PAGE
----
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Chapter 6

Chapter 6 Full Notes

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Department
Economics
Course
ECON 1131
Professor
All Professors
Semester
Fall

Description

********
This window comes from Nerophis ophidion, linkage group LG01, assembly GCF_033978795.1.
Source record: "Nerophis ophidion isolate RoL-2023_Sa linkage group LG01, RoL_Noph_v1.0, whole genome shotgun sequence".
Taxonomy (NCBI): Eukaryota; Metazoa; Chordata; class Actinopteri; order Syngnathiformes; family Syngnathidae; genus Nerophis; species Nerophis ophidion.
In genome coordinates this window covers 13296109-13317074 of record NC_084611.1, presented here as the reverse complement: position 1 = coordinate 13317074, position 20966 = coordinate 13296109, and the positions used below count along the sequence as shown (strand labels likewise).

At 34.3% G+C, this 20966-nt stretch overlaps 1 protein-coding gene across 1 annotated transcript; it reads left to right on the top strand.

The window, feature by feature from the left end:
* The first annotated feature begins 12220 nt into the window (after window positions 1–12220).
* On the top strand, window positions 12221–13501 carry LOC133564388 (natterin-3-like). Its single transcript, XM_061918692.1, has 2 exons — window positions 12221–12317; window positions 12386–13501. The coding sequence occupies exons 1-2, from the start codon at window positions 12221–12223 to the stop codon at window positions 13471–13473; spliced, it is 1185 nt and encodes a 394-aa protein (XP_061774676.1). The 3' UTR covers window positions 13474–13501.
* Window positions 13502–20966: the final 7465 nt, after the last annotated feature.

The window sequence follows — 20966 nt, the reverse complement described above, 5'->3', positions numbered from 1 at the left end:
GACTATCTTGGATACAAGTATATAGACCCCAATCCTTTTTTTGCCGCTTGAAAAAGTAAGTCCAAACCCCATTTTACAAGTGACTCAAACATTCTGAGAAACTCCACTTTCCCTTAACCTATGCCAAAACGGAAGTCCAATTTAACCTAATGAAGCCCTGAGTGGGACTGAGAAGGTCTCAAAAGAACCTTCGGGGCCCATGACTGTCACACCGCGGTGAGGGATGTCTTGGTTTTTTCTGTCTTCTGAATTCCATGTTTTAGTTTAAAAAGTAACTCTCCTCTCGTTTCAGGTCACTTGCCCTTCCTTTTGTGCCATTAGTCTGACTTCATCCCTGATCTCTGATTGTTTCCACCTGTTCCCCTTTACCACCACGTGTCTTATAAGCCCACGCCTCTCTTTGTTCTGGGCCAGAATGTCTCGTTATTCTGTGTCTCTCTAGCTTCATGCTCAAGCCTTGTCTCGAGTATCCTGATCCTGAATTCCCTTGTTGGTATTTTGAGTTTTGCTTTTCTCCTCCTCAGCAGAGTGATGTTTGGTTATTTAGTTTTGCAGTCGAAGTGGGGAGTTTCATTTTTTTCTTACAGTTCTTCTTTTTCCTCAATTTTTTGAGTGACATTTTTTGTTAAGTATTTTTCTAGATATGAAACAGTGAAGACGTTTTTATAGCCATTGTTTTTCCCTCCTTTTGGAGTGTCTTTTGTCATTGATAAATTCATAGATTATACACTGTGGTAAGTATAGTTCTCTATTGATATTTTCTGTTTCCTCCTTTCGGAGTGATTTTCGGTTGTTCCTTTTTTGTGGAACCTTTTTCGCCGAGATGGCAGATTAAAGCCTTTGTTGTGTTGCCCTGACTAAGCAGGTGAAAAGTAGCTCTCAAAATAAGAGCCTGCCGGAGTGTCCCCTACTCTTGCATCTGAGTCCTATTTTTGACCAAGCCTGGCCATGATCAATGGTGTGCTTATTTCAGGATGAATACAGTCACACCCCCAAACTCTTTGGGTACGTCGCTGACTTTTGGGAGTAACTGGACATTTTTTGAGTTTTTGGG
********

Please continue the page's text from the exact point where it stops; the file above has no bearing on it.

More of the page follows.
Chapter 6: Supply and Marginal Cost  Supply: the amount of a product that a firm is willing and able to sell over a certain period of time Which Firms Have Supply Curves?  Different firms make their decisions about how much output they will supply to a market in very different ways  One important difference is that small, localized firms tend to operate in more competitive markets than do the giant corporations, which sell their products nationwide/internationally  Competitive market: a market in which a large number of firms sell very similar or identical products, consumers are well informed about the price that each firm charges for its product, and resources move easily into and out of the market in response to profits and losses  The market environment that giant corporations operate is often not very competitive in two respects: o (1) Afew large firms sometimes dominate the market and limit the options for consumers o (2) Resources do not always move easily in and out of markets dominated by large corporations  The market environment in which firms operate affects the nature of their economic problems Firms’Objectives  The assumption that firms strive to maximize profit applies much more accurately to the small, localized firms than to the giant corporation  Profits come more easily to the large national firms, on average, b/c they are more protected from competition  The giant corporation are interested in making a profit from their stockholders TheAbility to Control Price  The giant corporations determine the prices that they will charge for their products- they are price setters  Small, local firms generally have far less latitude in setting the prices of their products- tend to be price takers (firms or individuals that have no influence over the o Price is more nearly determined for them by the combined interaction of all consumers and all firms in the marketplace  Only highly competitive markets operate according to the Laws of Supply and Demand  Between 60-80% of all products are sold in markets that are competitive enough to be reasonably well modeled by the Laws of Supply and Demand  Competitive markets that operate according to the Laws of Supply and demand best satisfy society’s twin goals of efficiency and equity Supply and the Firm’s Economic Problems  The firm’s objective is to achieve the maximum amount of profit  The firm faces two sets of alternatives: o What to produce and in what amounts o How to product each product  The firm has three constraints: o The production technologies available to the firm for producing each product o The prices of the various factors of production associated with each technology o The demand for each product, which determines the price at which the firm can sell each product  The production technologies establish the physical link between the firm’s inputs and outputs. They indicate the amounts of various factors of production need to produce the quantities of each product supplied  The factor prices include the prices of various kinds of labor, the material inputs purchased from other firms. The factor prices along with chosen production technology, determine the total cost of producing whatever quantity of product the firm chooses to supply.  The price of the product determines the total revenue received for whatever quantity of the product the firm chooses to supply.  The prices of all other products the firm is capable of supplying determine the total revenue from supplying those products The Individual Firm’s Supply Curve  Individual firm’s supply schedule: the quantity that the firm is willing and able to supply at each price, ote  Individual firm’s supply curve: a graphical representation of the individual firm’s supply curve  Supply curves slope up and to the right, indicating that price and quantity supplied are directly related The Law of Supply  Law of Supply: ote, the lower the price of a product, the smaller the quantity supplied; the higher the price of a product, the larger the quantity supplied  Why must price rise in order to induce firms to supply more of a product?- the answer lies in the pattern of the typical firm’s cost of production, marginal cost  Marginal cost: the addition to total cost of producing an additional unit of output; in general, the change in total cost divided by the change in output  Marginal cost is directly relevant to the supply decision because firms compare price with marginal cost when deciding whether to increase output  Supply curves are upward sloping because of the cost of producing additional output (marginal cost) increases for most firms the more output the firm is already producing- have to charge higher prices to cover the higher costs Behind the Law of Supply: Solving the Firm’s Economic Problem  Proposition 1:A competitive, price taking firm’s supply curve is its marginal cost curve  Proposition 2:A competitive firm’s supply curve is expected to be upward sloping in the short run Proposition 1: Supply Curves and Marginal Cost  The firm knows what its total revenue is for every quantity that it chooses to sell, the only remaining question relates to the cost side of the profit relationship Individual Firm’s Demand Curve  The firms demand curve indicates, at every price, the total quantity demanded by all the firm’s customers. It lies somewhere between an individual consumer’s demand curve and the market demand curve  The market demand curve from the business’s perspective is called the industry demand curve Marginal Cost  Firm wants to know: what quantity maximizes profit (total rev-total cost)? o Answer depends on how cost increases as quantity increases  Marginal costs (MC) is defined as the change in total cost (TC) divided by the change in output (q) o MC=ΔTC/Δq  Marginal cost curve: a graphical representation of marginal cost, showing at each output the addition to total cost of producing an additional unit of output  Goal = *profit maximization* The Firm’s Best-profit Supply Rule  Supply rule for maximizing profit: a competitive, price-taking firm should produce the output at which price (marginal revenue) equals marginal cost The Marginal Benefit=Marginal Cost Principle  An activity should be continued to the point at which the marginal benefit of the activity equals the marginal cost of the activity  Marginal benefit: the additional benefit, in terms of the objectives, of the next unit of an activity  Cost = opportunity cost in economic analysis o If the benefit of the next unit of activity exceeds its cost, then the scare resources employed in the next unit of the activity are better used in that activity than elsewhere  The marginal benefit in this context is the marginal revenue: the increase in total revenue from selling one more unit of output; equal to price for a competitive firm  Equating price and marginal cost of producing and selling the product is the same as equating the marginal benefit and the marginal cost of that activity The Supply Curve as Marginal Cost Curve  The two are equivalent because of the price=marginal cost best profit supply rule  Asupply curve indicates the quantity the firm wants to supply at every price, with the objective of maximizing its profit Proposition 2: Supply Curves are Upward Sloping Short Run Versus the Long Run  Short run: period